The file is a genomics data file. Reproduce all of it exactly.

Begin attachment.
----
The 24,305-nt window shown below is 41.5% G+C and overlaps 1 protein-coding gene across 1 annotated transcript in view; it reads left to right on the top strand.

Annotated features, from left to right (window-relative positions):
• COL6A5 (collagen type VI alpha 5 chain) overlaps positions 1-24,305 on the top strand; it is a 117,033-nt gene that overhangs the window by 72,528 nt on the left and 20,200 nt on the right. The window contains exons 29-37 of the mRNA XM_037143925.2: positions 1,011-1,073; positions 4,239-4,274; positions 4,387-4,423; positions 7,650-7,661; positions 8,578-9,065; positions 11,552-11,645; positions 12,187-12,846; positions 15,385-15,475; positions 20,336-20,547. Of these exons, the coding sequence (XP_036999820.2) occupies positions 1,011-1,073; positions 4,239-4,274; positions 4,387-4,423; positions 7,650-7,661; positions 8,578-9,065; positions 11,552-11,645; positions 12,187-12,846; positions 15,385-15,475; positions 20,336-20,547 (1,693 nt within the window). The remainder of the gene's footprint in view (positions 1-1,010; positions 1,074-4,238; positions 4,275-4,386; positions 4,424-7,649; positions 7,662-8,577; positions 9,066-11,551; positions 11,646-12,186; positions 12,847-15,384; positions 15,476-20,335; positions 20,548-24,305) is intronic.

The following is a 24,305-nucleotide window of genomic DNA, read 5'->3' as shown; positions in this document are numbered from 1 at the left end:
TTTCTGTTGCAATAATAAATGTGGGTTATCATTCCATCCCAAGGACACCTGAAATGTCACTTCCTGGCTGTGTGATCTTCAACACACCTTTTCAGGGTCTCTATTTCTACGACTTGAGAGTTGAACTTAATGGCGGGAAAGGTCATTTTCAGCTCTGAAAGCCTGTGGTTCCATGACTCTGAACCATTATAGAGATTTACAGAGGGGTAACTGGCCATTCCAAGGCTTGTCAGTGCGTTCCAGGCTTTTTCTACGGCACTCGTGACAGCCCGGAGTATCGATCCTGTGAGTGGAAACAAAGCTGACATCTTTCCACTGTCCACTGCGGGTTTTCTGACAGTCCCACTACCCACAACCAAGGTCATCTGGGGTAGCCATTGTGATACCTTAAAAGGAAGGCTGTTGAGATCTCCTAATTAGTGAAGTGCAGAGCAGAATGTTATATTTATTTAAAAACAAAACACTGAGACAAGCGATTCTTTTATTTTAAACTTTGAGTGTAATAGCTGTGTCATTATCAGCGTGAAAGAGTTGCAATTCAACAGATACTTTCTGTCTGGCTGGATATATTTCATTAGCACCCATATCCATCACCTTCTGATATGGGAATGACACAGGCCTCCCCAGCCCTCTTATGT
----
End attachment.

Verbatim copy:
The 24,305-nt window shown below is 41.5% G+C and overlaps 1 protein-coding gene across 1 annotated transcript in view; it reads left to right on the top strand.

Annotated features, from left to right (window-relative positions):
• COL6A5 (collagen type VI alpha 5 chain) overlaps positions 1-24,305 on the top strand; it is a 117,033-nt gene that overhangs the window by 72,528 nt on the left and 20,200 nt on the right. The window contains exons 29-37 of the mRNA XM_037143925.2: positions 1,011-1,073; positions 4,239-4,274; positions 4,387-4,423; positions 7,650-7,661; positions 8,578-9,065; positions 11,552-11,645; positions 12,187-12,846; positions 15,385-15,475; positions 20,336-20,547. Of these exons, the coding sequence (XP_036999820.2) occupies positions 1,011-1,073; positions 4,239-4,274; positions 4,387-4,423; positions 7,650-7,661; positions 8,578-9,065; positions 11,552-11,645; positions 12,187-12,846; positions 15,385-15,475; positions 20,336-20,547 (1,693 nt within the window). The remainder of the gene's footprint in view (positions 1-1,010; positions 1,074-4,238; positions 4,275-4,386; positions 4,424-7,649; positions 7,662-8,577; positions 9,066-11,551; positions 11,646-12,186; positions 12,847-15,384; positions 15,476-20,335; positions 20,548-24,305) is intronic.

The following is a 24,305-nucleotide window of genomic DNA, read 5'->3' as shown; positions in this document are numbered from 1 at the left end:
TTTCTGTTGCAATAATAAATGTGGGTTATCATTCCATCCCAAGGACACCTGAAATGTCACTTCCTGGCTGTGTGATCTTCAACACACCTTTTCAGGGTCTCTATTTCTACGACTTGAGAGTTGAACTTAATGGCGGGAAAGGTCATTTTCAGCTCTGAAAGCCTGTGGTTCCATGACTCTGAACCATTATAGAGATTTACAGAGGGGTAACTGGCCATTCCAAGGCTTGTCAGTGCGTTCCAGGCTTTTTCTACGGCACTCGTGACAGCCCGGAGTATCGATCCTGTGAGTGGAAACAAAGCTGACATCTTTCCACTGTCCACTGCGGGTTTTCTGACAGTCCCACTACCCACAACCAAGGTCATCTGGGGTAGCCATTGTGATACCTTAAAAGGAAGGCTGTTGAGATCTCCTAATTAGTGAAGTGCAGAGCAGAATGTTATATTTATTTAAAAACAAAACACTGAGACAAGCGATTCTTTTATTTTAAACTTTGAGTGTAATAGCTGTGTCATTATCAGCGTGAAAGAGTTGCAATTCAACAGATACTTTCTGTCTGGCTGGATATATTTCATTAGCACCCATATCCATCACCTTCTGATATGGGAATGACACAGGCCTCCCCAGCCCTCTTATGT